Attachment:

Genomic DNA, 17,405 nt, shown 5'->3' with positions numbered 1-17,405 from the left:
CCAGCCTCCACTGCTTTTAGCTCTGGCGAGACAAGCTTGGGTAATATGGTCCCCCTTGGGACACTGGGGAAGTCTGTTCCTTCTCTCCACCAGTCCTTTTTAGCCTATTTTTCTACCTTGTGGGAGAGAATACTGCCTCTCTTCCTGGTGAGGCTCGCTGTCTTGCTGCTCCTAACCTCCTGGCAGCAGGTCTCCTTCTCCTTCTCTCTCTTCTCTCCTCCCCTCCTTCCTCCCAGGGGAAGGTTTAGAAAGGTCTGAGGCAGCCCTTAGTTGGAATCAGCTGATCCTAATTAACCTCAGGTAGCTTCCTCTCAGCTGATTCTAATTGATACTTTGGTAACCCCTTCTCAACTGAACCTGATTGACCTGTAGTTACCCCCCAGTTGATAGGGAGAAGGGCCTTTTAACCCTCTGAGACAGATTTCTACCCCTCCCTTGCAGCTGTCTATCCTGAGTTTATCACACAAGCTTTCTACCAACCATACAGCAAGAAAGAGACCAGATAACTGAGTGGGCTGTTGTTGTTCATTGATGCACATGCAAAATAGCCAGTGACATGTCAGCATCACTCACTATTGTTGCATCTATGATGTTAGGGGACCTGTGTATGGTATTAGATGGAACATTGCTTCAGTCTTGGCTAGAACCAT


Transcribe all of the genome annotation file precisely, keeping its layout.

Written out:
Genomic DNA, 17,405 nt, shown 5'->3' with positions numbered 1-17,405 from the left:
CCAGCCTCCACTGCTTTTAGCTCTGGCGAGACAAGCTTGGGTAATATGGTCCCCCTTGGGACACTGGGGAAGTCTGTTCCTTCTCTCCACCAGTCCTTTTTAGCCTATTTTTCTACCTTGTGGGAGAGAATACTGCCTCTCTTCCTGGTGAGGCTCGCTGTCTTGCTGCTCCTAACCTCCTGGCAGCAGGTCTCCTTCTCCTTCTCTCTCTTCTCTCCTCCCCTCCTTCCTCCCAGGGGAAGGTTTAGAAAGGTCTGAGGCAGCCCTTAGTTGGAATCAGCTGATCCTAATTAACCTCAGGTAGCTTCCTCTCAGCTGATTCTAATTGATACTTTGGTAACCCCTTCTCAACTGAACCTGATTGACCTGTAGTTACCCCCCAGTTGATAGGGAGAAGGGCCTTTTAACCCTCTGAGACAGATTTCTACCCCTCCCTTGCAGCTGTCTATCCTGAGTTTATCACACAAGCTTTCTACCAACCATACAGCAAGAAAGAGACCAGATAACTGAGTGGGCTGTTGTTGTTCATTGATGCACATGCAAAATAGCCAGTGACATGTCAGCATCACTCACTATTGTTGCATCTATGATGTTAGGGGACCTGTGTATGGTATTAGATGGAACATTGCTTCAGTCTTGGCTAGAACCAT